This post is featured in the CAPC Magazine, September 2015: Walk Like a Man issue of Christ and Pop Culture Magazine. Subscribe to Christ and Pop Culture Magazine by becoming a member and receive a host of other benefits, too.

[su_note note_color=”#d5d5d5″ text_color=”#91201f”]The following is a reprint from Volume 3, Issue 15 of Christ and Pop Culture Magazine: “Walk Like a Man.” You can subscribe to Christ and Pop Culture Magazine by becoming a member and you’ll receive a host of other benefits as well.[/su_note]

Men don’t dance. Well, white, straight men don’t dance, and for better or for worse, that tends to define masculinity in American culture. Straight white men don’t dance because we take ourselves too seriously. To be perfectly honest, I am one of them. I don’t dance. Though I might have the rhythm in my soul, it usually has trouble making its way out into my feet.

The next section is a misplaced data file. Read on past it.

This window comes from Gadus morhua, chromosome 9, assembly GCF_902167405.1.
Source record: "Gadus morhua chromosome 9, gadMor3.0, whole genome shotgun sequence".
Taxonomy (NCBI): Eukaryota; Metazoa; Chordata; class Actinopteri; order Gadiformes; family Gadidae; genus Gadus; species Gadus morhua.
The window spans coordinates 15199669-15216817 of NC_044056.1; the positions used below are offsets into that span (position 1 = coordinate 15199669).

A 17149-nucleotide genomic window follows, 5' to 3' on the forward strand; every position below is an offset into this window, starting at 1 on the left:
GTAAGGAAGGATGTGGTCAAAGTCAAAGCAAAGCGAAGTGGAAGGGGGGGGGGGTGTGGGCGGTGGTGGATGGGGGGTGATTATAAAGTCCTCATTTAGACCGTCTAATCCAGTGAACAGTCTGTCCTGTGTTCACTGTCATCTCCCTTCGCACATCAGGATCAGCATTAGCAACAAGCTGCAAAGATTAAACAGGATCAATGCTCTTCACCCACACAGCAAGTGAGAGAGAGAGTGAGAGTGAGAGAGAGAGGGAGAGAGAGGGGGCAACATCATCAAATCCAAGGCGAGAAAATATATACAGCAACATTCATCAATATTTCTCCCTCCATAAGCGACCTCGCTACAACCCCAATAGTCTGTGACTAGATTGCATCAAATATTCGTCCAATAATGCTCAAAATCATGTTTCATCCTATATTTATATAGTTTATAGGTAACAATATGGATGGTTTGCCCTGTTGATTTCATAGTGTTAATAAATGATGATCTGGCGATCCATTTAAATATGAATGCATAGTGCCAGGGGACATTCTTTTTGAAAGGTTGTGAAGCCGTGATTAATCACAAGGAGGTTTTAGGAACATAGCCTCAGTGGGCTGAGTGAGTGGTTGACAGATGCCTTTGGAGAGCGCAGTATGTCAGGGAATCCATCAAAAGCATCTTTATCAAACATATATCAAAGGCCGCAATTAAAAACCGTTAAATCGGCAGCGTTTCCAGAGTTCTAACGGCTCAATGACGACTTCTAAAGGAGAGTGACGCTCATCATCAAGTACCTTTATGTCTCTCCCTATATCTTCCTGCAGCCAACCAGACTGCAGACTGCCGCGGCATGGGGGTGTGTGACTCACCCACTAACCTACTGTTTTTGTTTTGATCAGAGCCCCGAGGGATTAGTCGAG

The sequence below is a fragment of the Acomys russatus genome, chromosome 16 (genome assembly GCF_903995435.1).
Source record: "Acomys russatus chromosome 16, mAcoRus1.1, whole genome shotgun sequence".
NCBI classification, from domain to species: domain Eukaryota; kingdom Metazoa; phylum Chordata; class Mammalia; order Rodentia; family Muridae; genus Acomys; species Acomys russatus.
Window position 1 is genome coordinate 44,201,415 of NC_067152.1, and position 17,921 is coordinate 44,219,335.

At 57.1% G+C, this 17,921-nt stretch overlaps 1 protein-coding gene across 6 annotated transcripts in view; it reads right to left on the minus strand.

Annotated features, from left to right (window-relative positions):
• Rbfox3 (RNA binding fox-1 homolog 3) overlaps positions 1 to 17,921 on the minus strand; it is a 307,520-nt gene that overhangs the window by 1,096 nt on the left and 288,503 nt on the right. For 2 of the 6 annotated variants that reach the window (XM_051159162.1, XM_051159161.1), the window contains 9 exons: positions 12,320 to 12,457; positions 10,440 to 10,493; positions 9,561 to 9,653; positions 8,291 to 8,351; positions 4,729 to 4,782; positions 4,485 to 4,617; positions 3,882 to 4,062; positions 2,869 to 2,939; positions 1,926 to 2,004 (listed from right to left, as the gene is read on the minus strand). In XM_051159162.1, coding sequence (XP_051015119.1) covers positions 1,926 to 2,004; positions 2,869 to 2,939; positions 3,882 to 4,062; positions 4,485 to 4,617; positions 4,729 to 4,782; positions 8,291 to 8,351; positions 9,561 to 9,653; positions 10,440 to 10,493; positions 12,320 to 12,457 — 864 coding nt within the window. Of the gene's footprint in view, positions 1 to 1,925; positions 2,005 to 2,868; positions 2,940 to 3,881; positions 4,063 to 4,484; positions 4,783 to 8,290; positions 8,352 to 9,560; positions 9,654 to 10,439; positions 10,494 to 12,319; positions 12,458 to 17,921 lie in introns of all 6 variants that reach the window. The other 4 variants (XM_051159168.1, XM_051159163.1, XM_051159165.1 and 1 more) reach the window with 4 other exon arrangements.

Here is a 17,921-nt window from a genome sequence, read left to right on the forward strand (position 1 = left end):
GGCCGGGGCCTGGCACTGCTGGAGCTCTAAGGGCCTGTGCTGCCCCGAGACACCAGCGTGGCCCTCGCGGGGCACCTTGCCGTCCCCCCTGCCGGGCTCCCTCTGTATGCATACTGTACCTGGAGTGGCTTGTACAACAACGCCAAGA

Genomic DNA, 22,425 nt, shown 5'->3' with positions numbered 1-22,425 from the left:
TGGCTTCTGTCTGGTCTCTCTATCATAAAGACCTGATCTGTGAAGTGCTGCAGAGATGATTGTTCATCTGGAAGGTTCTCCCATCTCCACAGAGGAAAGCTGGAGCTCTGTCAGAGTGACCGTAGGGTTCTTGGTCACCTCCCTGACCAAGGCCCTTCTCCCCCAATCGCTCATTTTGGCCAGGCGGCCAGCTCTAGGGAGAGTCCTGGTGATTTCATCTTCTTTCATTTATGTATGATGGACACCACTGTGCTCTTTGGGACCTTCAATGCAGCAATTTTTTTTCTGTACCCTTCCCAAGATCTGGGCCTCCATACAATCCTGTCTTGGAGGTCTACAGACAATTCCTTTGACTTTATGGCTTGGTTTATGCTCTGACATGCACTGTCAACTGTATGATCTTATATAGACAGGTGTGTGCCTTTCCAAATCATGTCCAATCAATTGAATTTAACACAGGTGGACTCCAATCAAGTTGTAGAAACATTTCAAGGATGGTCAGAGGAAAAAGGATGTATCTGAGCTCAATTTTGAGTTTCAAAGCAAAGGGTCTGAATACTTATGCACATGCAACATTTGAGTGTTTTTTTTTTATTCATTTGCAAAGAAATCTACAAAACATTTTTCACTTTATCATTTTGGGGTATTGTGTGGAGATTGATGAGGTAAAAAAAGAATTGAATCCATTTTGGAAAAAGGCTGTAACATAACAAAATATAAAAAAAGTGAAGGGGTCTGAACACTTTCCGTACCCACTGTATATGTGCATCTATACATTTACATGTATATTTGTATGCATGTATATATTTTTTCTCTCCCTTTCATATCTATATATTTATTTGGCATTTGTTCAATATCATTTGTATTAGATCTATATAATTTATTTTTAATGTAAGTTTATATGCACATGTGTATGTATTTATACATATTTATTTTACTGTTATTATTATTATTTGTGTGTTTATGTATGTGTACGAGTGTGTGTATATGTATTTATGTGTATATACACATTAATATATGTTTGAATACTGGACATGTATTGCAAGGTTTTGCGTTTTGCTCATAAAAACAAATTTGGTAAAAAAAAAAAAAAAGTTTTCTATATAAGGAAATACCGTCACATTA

There are lots of things I could blame on this but high among them is the fact that in our culture, stereotypically, men just don’t dance. Think about the last time you were at a wedding or out at a club. People were celebrating and having a good time, but I bet the majority of people you saw dancing were women. Men are the rare participants, content to remain on the fringe and observe rather than let loose and have fun with the crowd.

Straight white men don’t dance because we take ourselves too seriously.  It would be healthy for us to add dancing back to our vision of manhood.